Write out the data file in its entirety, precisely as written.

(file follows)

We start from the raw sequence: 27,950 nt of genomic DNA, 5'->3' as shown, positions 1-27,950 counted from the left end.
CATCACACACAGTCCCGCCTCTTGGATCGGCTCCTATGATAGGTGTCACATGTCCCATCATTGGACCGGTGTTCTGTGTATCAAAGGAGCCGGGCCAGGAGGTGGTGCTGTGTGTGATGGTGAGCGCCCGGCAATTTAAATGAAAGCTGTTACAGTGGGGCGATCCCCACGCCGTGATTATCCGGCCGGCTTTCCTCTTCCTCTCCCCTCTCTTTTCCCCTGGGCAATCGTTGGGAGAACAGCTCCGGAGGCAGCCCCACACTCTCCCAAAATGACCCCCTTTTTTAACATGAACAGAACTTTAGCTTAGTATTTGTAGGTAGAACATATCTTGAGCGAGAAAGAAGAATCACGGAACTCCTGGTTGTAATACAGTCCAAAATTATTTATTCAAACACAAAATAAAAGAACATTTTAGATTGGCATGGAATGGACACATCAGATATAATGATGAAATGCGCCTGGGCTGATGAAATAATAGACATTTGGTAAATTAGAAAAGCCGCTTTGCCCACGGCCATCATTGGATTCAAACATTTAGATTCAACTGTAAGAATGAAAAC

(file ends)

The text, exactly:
We start from the raw sequence: 27,950 nt of genomic DNA, 5'->3' as shown, positions 1-27,950 counted from the left end.
CATCACACACAGTCCCGCCTCTTGGATCGGCTCCTATGATAGGTGTCACATGTCCCATCATTGGACCGGTGTTCTGTGTATCAAAGGAGCCGGGCCAGGAGGTGGTGCTGTGTGTGATGGTGAGCGCCCGGCAATTTAAATGAAAGCTGTTACAGTGGGGCGATCCCCACGCCGTGATTATCCGGCCGGCTTTCCTCTTCCTCTCCCCTCTCTTTTCCCCTGGGCAATCGTTGGGAGAACAGCTCCGGAGGCAGCCCCACACTCTCCCAAAATGACCCCCTTTTTTAACATGAACAGAACTTTAGCTTAGTATTTGTAGGTAGAACATATCTTGAGCGAGAAAGAAGAATCACGGAACTCCTGGTTGTAATACAGTCCAAAATTATTTATTCAAACACAAAATAAAAGAACATTTTAGATTGGCATGGAATGGACACATCAGATATAATGATGAAATGCGCCTGGGCTGATGAAATAATAGACATTTGGTAAATTAGAAAAGCCGCTTTGCCCACGGCCATCATTGGATTCAAACATTTAGATTCAACTGTAAGAATGAAAAC